It’s been a different story though in 2022.
Eaton has seen his K rate drop to 18. 2 percent in Northwest Arkansas and 18.8 percent in Omaha. Improving to see sub-20 percent K rates in the upper levels of the Minors is encouraging for Eaton and a sign of an maturing hit tool.
On the flip side though, his BB rate dropped to 6.9 percent in Northwest Arkansas and 6.3 percent in Omaha. Those are 4.6 and 5.2 percent drops, respectively, from a season ago in High-A. And thus, his BB/K ratio with the Naturals was 0.38, and it is currently 0.33 with the Storm Chasers, as of Tuesday.
Hence, the utility prospect is swinging more, based on what we can infer from the data. But is that a good thing?
Well, sort of.
The aggressive approach has certainly boded him well in boosting his averages and power. His patient approach only produced a .243 average in Quad Cities last year and .233 in Lexington in 2019. After those seasons, he was pretty much a non-prospect. Now though, he is a Top-30 one, at least according to Pipeline.
Eaton wasn’t ranked in the Royals’ Top 30 by Baseball America going into 2022, but it’s likely that he will make their mid-season list after the June draft.
In May of 2019, Baseball America published an interesting article about Eaton and how the Royals saw a lot of potential in him, despite his low draft status.
Here’s a snippet from the article in which JJ Picollo, Royals assistant GM at the time, compares Eaton to a certain player currently on the Royals’ roster.
“We drafted him as a catcher, but he has not caught for us because we like his speed and defensive versatility enough that we don’t think we’d benefit by catching him,” assistant general manager J.J. Picollo said.
Eaton may not be the next Salvador Perez, but he could be the next Whit Merrifield. This season at low Class A Lexington, Eaton has played third base and second base. Last year in his pro debut he also played right field and center field.
“He’s a similar player to Whit in that he plays multiple positions and plays hard,” Picollo said. “Eaton has big tools and was our player of the year in (Rookie-level) Idaho Falls last year. He’s a plus runner, has plus power and a plus arm.”“Royals See a Lot to Like From Nathan Eaton” by Alan Eskew; Baseball America.
Baseball America and even Picollo hint that Eaton could be Whit-esque…
And that could mean that the Royals will finally trade Whit, especially with Eaton knocking on the door in Omaha.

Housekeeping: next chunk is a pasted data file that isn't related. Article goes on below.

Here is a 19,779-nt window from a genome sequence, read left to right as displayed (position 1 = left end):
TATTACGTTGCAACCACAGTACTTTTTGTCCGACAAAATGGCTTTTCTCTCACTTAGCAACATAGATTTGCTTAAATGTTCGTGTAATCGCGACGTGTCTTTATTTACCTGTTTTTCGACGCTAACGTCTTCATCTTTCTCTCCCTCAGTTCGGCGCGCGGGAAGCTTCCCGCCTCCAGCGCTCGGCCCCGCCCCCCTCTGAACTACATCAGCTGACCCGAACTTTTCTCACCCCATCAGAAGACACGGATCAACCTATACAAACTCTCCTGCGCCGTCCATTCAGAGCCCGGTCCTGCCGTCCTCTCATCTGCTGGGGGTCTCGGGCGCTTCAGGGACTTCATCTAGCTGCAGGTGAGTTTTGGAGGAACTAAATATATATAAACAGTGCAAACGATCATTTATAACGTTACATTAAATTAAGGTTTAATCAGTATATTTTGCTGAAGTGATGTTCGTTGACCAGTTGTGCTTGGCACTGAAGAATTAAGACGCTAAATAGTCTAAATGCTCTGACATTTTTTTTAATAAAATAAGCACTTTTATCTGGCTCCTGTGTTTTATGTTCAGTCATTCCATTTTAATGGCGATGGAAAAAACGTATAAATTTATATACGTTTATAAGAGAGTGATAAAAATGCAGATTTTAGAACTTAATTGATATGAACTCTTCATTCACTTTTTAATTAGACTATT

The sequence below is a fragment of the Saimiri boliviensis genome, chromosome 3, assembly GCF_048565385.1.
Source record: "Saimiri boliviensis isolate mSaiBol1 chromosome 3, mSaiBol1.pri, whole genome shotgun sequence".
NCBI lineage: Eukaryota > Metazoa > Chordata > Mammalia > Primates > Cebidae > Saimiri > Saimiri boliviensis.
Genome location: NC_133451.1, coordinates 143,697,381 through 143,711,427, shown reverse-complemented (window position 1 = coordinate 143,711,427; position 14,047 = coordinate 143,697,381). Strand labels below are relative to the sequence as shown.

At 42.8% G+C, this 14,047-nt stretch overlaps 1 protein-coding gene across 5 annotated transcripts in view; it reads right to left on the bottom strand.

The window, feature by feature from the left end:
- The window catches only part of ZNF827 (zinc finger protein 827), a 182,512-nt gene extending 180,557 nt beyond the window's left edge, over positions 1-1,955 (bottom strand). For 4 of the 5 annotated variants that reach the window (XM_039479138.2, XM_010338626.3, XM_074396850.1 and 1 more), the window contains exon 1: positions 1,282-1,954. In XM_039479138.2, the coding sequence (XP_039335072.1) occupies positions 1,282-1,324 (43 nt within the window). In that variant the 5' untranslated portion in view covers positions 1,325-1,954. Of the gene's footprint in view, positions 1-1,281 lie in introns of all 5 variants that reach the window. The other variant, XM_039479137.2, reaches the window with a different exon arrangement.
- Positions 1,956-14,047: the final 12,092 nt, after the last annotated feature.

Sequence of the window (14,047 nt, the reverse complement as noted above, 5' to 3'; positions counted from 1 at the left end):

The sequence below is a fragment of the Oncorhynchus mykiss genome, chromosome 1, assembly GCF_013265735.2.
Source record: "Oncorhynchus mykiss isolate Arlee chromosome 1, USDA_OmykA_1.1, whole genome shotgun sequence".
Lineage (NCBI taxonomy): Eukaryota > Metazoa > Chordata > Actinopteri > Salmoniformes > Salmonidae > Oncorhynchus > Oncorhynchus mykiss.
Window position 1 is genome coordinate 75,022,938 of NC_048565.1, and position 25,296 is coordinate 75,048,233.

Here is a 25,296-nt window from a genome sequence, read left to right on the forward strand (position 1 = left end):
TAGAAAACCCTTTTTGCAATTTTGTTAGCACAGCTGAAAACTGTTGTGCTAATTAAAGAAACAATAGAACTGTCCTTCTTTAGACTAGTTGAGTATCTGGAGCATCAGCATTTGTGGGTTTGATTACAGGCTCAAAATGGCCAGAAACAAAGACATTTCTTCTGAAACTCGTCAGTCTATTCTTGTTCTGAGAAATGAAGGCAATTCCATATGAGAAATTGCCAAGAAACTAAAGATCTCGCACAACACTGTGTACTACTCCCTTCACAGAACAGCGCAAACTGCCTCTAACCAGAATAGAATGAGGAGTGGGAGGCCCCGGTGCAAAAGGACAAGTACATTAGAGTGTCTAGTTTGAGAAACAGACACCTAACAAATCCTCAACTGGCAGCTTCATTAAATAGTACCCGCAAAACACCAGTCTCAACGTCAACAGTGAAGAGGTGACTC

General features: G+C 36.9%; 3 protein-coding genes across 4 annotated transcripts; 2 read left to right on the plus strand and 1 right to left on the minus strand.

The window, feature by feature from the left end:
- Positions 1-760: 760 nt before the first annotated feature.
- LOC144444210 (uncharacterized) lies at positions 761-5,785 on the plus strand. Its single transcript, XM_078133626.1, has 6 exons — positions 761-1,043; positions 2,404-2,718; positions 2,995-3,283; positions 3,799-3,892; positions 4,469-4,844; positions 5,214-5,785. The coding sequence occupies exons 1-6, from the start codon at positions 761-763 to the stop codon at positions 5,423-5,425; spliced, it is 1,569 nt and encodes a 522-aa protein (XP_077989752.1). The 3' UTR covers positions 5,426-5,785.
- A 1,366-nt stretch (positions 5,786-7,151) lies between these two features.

Does Eaton Make Whit Merrifield Finally Tradeable?
Eaton’s skill set does mirror Whit’s in a lot of ways, especially when Merrifield was in the Minors.
In the upper minors (i.e. Double-A and Triple-A), Whit never posted a walk rate above 7.5 percent and his power tool was also questionable, as he never hit double-digit home runs, nor posted an ISO over .185 between 2012 and 2016 in the Minors. Whit was better at hitting for high-average more consistently than Eaton, but Eaton definitely possesses the better arm as well as power tools.
Thus, it’s not so farfetched to think that Eaton could step in to Kansas City and be another Whit, even if it may take a half-year to do so.
Maybe Eaton won’t have that 40-stolen base potential or be a multiple All-Star like Whit. However, Eaton may be a better fit defensively than Whit at multiple positions, especially right field and third base, where they do not have long-term options on the 40-man roster.
Of course, Eaton will have his growing pains, and it’s possible that his overly aggressive approach will be exploited by MLB pitchers, especially initially. That being said, Eaton is the kind of player the Royals like: a hustler, plays multiple positions; and can provide some surprising pop when he makes contact (though it doesn’t necessarily result in home runs).
And Eaton is roughly eight years younger than Whit as well.
Considering that Whit only has one more guaranteed year on his current contract after 2022 (there’s an $18 million mutual option in 2024), it may be time for the Royals to starting looking at options who can fill Whit’s shoes. This is especially true with a younger lineup that, in the next few years, is expected to be led by Bobby Witt, Jr. and MJ Melendez, as well as Pasquantino and Pratto when they arrive to Kansas City.
Unfortunately for Merrifield fans, Eaton fits into that young offensive group better than Whit, and that’s why the Royals should look to perhaps deal Whit, even if the return may not be what it once was a year or two ago.
And I’m not the only one to believe this. Alex Duvall and Joel Penfield of Royals Farm Report also mentioned on their most recent podcast that Eaton and Massey were key reasons why the Royals should look to finally trade Whit by the Trade Deadline.
I am not sure what Eaton will pan out to exactly at the MLB level.
Eaton could certainly be the next Whit. He could also be the next Mike Aviles and prove why he was drafted in the 21st round in the first place. Baseball can be unpredictable in that way.
However, Eaton is a prime reason why the Royals front office is not as bad as Twitter likes to make out.
I get that there have been some whiffs on first round picks, especially since Bubba Starling. That being said, the fact that a 21st round pick is making this much noise is pretty incredible, and a sign of the gains in player development under Picollo and hitting coordinator Alec Zumwalt. Massey is also a 4th round pick that has outperformed his draft status. The same could be said for Pasquantino, who was drafted in the 11th round in 2019.
The Royals could have a cadre of underrated, effective, and long-term utility position players who could solidify this lineup as soon as September of this season, with Eaton being one of the key pieces.
But Moore and Picollo will have to let go of players like Whit, Andrew Benintendi, and maybe more (Hunter Dozier is a possibility), which would signal the end of a disappointing era of Royals baseball from 2018 to 2022.
Let’s hope that Moore recognizes that the “Whit Era” needs to end sooner rather than later.
Because Eaton could be a part of a fun group of position players that could turn around baseball’s fortunes in Kansas City in 2023 and beyond.